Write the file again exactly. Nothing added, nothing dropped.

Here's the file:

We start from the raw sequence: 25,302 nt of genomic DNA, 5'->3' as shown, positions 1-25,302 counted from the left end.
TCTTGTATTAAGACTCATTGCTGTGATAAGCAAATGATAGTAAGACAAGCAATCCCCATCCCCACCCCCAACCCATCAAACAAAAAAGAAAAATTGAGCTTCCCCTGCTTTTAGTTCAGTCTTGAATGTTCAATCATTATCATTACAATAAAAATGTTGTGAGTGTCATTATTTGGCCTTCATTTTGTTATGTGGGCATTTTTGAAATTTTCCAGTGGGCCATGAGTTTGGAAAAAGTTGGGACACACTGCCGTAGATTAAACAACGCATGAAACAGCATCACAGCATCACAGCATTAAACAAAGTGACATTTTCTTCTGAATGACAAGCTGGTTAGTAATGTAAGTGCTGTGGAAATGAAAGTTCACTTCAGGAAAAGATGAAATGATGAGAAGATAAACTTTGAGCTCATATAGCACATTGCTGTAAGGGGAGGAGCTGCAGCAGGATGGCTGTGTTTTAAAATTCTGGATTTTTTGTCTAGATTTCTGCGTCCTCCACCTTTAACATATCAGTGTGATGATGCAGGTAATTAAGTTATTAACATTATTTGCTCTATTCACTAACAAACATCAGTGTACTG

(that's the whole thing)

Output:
We start from the raw sequence: 25,302 nt of genomic DNA, 5'->3' as shown, positions 1-25,302 counted from the left end.
TCTTGTATTAAGACTCATTGCTGTGATAAGCAAATGATAGTAAGACAAGCAATCCCCATCCCCACCCCCAACCCATCAAACAAAAAAGAAAAATTGAGCTTCCCCTGCTTTTAGTTCAGTCTTGAATGTTCAATCATTATCATTACAATAAAAATGTTGTGAGTGTCATTATTTGGCCTTCATTTTGTTATGTGGGCATTTTTGAAATTTTCCAGTGGGCCATGAGTTTGGAAAAAGTTGGGACACACTGCCGTAGATTAAACAACGCATGAAACAGCATCACAGCATCACAGCATTAAACAAAGTGACATTTTCTTCTGAATGACAAGCTGGTTAGTAATGTAAGTGCTGTGGAAATGAAAGTTCACTTCAGGAAAAGATGAAATGATGAGAAGATAAACTTTGAGCTCATATAGCACATTGCTGTAAGGGGAGGAGCTGCAGCAGGATGGCTGTGTTTTAAAATTCTGGATTTTTTGTCTAGATTTCTGCGTCCTCCACCTTTAACATATCAGTGTGATGATGCAGGTAATTAAGTTATTAACATTATTTGCTCTATTCACTAACAAACATCAGTGTACTG